‘They were cruel to her’

In his report, the deputy who responded to the jail said a correctional officer told him the medical unit had been called regarding Trujillo three times in 24 hours – twice on the swing shift and once during the graveyard shift.

The deputy was “unable to speak to anyone who knew what inmate Trujillo’s condition was at the time the medical emergencies were called.”

However, the two women who were in the detox unit at the time told the Journal that Trujillo was clearly having seizures and was in need of serious medical help that was not provided. They both described other inmates trying to get her help, while correctional officers and medical staff insisted Trujillo was fine or was faking her seizures.

Emma Bordegaray, 31, was booked into jail a couple of days after Trujillo. She said Trujillo was in the boat in front of her and, although everyone else in the detox unit was sick and throwing up, she seemed to be in particularly bad shape.

Bordegaray said Trujillo collapsed – and other inmates said she was having a seizure – as she was getting dinner and the nurses who responded took her pulse, and told her she was fine and to go back to her bed.

Later that night, Bordegaray was awoken by inmates screaming and saw that Trujillo had collapsed again, this time by the water fountain. The medical staff were called again.

“Then they were like, ‘Get up’ and she couldn’t get up. They’re like, ‘Fine, you want to stay on the ground, April, fine, you can stay on the ground. We’re going to go ahead and just leave you on the ground until you’re ready to get up and walk the way you came. You were able to get up, you’re able to go back,’ ” Bordegaray recalled, tearing up. “And she wasn’t. So they, like, picked her up by her clothing and, like, dragged her back to her cot and, like, threw her on top of it.”

Another woman, Elizabeth Castaneda-Abarca, 50, who said she was a combat war veteran who had also been a medic, corroborated much of Bordegaray’s account.

Castaneda-Abarca told the Journal that Trujillo had three serious seizures leading up to her death and, by the end, her whole body had shifted a quarter turn.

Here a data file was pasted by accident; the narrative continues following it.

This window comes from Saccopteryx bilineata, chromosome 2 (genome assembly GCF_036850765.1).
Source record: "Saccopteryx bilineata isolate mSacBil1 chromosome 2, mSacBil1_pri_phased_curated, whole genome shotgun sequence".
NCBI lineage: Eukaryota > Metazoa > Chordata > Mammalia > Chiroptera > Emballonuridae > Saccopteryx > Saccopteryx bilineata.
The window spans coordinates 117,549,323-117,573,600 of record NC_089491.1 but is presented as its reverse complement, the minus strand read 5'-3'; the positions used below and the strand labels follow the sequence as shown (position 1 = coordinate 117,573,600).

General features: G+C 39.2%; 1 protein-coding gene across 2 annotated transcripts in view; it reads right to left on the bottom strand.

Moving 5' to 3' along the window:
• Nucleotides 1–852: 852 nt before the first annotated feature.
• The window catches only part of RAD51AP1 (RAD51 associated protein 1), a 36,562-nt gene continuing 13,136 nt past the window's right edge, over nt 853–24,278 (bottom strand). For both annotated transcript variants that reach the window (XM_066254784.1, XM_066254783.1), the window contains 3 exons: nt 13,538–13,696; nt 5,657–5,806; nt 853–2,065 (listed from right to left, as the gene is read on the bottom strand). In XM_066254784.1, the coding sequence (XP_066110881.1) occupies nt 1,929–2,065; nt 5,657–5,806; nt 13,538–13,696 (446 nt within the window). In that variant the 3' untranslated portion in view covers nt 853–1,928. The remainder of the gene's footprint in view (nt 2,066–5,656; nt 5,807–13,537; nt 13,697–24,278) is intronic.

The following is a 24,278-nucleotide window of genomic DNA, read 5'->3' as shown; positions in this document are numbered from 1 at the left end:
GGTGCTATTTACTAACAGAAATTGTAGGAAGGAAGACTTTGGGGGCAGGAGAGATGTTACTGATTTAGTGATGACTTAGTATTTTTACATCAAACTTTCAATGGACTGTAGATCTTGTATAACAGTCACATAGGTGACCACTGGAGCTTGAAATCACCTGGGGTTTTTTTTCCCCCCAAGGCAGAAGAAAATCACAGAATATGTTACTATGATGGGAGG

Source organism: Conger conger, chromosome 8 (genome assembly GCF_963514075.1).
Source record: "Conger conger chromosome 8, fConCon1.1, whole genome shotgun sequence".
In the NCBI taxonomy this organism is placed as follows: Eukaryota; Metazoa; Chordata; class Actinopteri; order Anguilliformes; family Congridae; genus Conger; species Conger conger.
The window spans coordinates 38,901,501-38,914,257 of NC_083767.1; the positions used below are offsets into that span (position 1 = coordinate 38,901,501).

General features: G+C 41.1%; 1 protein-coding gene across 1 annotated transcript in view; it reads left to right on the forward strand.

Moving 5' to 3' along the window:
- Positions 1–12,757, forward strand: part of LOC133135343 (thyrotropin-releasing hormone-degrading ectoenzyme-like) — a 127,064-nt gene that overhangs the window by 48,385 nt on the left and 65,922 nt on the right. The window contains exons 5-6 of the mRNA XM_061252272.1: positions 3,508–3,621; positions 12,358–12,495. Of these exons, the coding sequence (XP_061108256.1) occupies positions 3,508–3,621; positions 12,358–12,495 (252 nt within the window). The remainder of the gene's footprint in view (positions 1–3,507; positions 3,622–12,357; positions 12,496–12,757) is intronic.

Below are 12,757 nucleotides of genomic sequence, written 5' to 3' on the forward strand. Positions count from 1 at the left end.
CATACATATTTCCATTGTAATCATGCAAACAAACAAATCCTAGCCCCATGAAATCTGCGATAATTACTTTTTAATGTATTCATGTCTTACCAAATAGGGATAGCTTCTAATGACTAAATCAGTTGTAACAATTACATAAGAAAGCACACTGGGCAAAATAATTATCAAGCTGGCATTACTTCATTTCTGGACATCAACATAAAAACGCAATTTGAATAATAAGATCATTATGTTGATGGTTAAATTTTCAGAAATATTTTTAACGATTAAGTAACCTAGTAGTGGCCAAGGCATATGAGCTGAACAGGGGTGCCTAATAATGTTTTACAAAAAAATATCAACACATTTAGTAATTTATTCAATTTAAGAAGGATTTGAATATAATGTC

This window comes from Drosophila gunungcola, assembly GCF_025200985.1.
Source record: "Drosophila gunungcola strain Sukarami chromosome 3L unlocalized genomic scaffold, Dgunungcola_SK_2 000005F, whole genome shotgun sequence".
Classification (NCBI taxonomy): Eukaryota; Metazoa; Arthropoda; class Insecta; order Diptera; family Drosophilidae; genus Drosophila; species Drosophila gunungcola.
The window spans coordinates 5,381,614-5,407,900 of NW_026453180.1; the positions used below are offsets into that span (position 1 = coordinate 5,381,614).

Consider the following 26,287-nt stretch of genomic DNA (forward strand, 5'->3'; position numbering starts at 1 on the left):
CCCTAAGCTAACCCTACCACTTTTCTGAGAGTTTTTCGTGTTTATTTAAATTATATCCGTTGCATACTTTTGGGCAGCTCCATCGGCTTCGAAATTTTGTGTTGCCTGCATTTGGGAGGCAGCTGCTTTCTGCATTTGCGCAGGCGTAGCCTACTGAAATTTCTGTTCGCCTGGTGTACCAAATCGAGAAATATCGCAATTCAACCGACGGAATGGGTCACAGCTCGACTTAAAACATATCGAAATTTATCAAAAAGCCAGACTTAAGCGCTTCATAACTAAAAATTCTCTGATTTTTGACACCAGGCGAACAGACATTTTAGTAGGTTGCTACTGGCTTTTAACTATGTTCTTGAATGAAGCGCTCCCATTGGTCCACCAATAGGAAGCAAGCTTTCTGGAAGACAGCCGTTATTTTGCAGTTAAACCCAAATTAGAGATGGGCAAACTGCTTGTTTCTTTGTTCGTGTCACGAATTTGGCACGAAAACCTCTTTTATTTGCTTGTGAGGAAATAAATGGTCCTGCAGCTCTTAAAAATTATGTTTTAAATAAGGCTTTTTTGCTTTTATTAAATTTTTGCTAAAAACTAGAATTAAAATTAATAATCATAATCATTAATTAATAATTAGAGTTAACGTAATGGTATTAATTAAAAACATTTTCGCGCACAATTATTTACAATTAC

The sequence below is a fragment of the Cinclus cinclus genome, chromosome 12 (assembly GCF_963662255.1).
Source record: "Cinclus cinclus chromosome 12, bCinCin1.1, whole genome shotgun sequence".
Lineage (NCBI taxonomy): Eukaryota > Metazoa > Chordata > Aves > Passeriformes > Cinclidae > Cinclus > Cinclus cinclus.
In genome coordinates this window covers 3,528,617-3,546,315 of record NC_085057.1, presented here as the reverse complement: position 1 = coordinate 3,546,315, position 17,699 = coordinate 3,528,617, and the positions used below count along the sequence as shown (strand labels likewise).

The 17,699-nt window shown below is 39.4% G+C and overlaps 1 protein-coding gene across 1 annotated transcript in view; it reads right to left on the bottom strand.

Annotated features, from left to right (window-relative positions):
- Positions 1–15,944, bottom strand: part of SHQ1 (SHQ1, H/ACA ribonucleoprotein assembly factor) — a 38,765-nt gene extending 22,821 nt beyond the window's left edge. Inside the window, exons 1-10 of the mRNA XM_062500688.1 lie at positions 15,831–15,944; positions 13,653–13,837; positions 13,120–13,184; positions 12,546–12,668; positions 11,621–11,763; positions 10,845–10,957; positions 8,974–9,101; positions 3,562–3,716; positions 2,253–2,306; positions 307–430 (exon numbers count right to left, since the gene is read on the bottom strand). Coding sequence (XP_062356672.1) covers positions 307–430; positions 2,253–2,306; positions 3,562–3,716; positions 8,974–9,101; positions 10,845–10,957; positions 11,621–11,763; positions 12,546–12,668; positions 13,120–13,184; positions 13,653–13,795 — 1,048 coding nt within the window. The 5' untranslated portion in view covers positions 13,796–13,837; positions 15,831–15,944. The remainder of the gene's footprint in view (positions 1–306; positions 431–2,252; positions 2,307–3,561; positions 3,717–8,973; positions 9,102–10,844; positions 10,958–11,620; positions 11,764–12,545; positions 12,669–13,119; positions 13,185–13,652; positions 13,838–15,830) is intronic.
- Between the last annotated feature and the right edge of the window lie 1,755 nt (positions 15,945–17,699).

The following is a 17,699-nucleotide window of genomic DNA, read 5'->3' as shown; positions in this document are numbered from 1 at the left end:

“She was foaming from the mouth,” Castaneda-Abarca said. “We started trying to do chest compressions – we did do chest compressions – and we’re yelling, the three of us, we’re yelling and then even the girls that were behind us in the cells started banging and kicking, ‘get help, get help.’ ”

She said the correctional officer said Trujillo was faking it and it was some time before medical help was called.

Bordegaray said she feels like a very different person after that night. When she got home, she looked up Trujillo’s family on social media to tell them what she saw.

“The heartbreak and the anger, for me, comes from the fact that they didn’t even try … ” Bordegaray said. “Maybe she would have died still, I don’t know, but they didn’t even try. I feel like if they had … taken her to medical or, you know, listened to her, or, I don’t know, listened to everybody else, and she still died, I think that would have been different … not only did they not do anything, they were cruel to her on top of that.”

Kali Gonzalez, 18, left, and her sister Charlie Ridenour, 15, seen here on January 5, 2023, hold a cellphone with a photograph of their mother, April Trujillo, the inmate who died in custody last November, while detoxing at MDC. (Adolphe Pierre-Louis/Albuquerque Journal)

‘I’m just kind of, like, lost now’

When her three kids were little, Trujillo was strict about rules and “OCD” about cleaning the house. Her children say they always came first and she was the kind of mother you could tell anything. In more recent years, she was struggling, but always tried to give them presents or new clothes.

“She loved going out and doing stuff, and she was very energetic,” her youngest, 15-year-old Charlee Ridenour, said. “The only time she was down and in bed is when something would happen and, like, she’d take it really hard. But anybody that knows her or met her, it’s always like, you know, something good. You never hear something bad.”

The last time Ridenour saw Trujillo was the Saturday before her mother was arrested, when the two met up at a Circle K convenience store.

“She just got paid, so she was happy she could eat … ” Ridenour said. “She was really in a good mood. She told me she loved me and she just wanted to come home.”

Ridenour had been staying with her grandparents in Bernalillo after the two had lost their apartment last year.

Then, a couple of days later, when neither Ridenour nor her sister, Kali Gonzalez, nor anyone else had heard from Trujillo, the whole family began to get worried.

“So, I went looking around for her,” 18-year-old Gonzalez said. “I cleared my whole schedule … just so I could go look around for her. I couldn’t find her.”

It wasn’t long before Gonzalez got a call from the Office of the Medical Investigator telling her Trujillo had died.

The family held a funeral Friday with relatives from around the state and country. In conversations with her granddaughters, Trujillo’s mother has wondered if anyone in the jail feels guilty for what happened in her final hours. Ridenour and Gonzalez still can’t quite believe their mother is gone.

“Everyone always said my mom wasn’t my mom without me, and that I wasn’t me without my mom,” Ridenour said. “So I’m just kind of, like, lost now.”